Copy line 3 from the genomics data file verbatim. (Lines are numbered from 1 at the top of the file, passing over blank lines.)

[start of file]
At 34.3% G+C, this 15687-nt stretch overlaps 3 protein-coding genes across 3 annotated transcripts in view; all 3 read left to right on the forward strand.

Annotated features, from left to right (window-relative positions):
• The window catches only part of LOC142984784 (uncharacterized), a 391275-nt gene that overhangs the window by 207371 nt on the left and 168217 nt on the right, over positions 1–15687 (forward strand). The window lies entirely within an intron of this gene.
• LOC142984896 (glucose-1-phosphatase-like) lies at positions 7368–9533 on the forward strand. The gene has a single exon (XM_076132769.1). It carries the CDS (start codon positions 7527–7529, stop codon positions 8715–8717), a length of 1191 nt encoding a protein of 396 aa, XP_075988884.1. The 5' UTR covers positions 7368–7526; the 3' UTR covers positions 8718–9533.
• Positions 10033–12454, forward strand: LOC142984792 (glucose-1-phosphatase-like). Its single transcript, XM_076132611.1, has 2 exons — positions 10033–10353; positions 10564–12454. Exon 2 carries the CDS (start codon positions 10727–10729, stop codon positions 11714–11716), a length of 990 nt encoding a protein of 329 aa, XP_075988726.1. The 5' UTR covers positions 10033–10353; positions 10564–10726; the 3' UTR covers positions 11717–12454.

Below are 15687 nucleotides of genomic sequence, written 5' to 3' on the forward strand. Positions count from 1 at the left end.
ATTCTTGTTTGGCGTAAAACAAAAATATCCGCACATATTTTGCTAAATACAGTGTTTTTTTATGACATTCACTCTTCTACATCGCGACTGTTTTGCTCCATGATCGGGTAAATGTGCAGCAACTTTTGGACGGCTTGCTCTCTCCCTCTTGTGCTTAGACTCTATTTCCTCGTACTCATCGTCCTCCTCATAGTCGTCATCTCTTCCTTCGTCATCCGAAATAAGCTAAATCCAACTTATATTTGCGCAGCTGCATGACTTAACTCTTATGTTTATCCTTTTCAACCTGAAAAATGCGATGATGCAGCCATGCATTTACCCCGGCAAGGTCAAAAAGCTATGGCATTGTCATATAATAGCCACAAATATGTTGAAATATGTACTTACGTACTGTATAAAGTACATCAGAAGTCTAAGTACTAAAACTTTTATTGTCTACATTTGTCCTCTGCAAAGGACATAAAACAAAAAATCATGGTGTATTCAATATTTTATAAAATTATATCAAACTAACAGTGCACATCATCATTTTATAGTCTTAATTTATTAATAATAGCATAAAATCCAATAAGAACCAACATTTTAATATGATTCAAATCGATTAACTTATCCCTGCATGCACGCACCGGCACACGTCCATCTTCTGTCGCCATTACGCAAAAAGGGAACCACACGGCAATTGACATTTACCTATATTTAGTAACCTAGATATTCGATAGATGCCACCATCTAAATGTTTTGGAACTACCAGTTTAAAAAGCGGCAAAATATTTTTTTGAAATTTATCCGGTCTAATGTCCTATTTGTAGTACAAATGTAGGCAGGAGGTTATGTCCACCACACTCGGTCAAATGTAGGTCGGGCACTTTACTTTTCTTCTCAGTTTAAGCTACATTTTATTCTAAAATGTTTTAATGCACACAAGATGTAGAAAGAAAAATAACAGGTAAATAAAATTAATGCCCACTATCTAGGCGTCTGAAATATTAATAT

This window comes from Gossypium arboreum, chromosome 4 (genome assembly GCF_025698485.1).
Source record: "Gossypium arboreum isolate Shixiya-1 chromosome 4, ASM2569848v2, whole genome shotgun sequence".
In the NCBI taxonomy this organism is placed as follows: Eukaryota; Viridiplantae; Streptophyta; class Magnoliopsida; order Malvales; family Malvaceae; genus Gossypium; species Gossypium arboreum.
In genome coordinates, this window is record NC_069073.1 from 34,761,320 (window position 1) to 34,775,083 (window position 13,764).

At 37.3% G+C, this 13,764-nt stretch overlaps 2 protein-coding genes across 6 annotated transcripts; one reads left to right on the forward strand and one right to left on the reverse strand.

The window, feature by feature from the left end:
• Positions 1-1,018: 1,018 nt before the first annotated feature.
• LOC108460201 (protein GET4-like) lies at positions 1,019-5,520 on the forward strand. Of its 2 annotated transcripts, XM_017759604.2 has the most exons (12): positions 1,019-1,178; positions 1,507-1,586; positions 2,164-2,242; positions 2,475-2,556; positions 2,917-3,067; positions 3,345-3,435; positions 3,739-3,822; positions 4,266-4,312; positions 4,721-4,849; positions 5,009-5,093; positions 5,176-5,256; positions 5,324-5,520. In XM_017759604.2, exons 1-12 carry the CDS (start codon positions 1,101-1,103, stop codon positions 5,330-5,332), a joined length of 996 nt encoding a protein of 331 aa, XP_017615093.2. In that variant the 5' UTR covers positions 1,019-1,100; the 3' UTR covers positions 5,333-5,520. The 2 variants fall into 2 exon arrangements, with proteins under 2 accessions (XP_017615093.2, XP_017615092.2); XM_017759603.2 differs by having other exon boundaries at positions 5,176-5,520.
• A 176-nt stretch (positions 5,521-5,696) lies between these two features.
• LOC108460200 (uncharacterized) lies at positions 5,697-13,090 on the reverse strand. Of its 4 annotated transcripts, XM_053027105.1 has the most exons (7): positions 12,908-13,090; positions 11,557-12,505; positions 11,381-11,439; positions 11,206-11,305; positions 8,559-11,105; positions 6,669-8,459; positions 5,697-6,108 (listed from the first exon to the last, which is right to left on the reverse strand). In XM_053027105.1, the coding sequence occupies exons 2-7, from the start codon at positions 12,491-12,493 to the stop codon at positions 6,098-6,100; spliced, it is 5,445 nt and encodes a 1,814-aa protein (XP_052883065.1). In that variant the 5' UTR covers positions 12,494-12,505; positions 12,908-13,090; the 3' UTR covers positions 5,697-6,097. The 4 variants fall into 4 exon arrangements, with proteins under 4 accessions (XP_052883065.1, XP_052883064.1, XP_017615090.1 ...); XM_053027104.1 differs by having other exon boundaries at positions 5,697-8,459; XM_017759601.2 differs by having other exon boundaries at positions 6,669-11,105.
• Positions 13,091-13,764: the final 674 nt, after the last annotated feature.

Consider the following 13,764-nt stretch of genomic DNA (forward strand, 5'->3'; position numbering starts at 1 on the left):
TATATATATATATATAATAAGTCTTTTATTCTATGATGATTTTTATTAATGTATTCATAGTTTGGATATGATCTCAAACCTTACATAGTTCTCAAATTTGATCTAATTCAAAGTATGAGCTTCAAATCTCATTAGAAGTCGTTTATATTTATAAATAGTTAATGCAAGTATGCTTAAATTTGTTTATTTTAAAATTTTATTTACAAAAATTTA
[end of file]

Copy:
• The window catches only part of LOC142984784 (uncharacterized), a 391275-nt gene that overhangs the window by 207371 nt on the left and 168217 nt on the right, over positions 1–15687 (forward strand). The window lies entirely within an intron of this gene.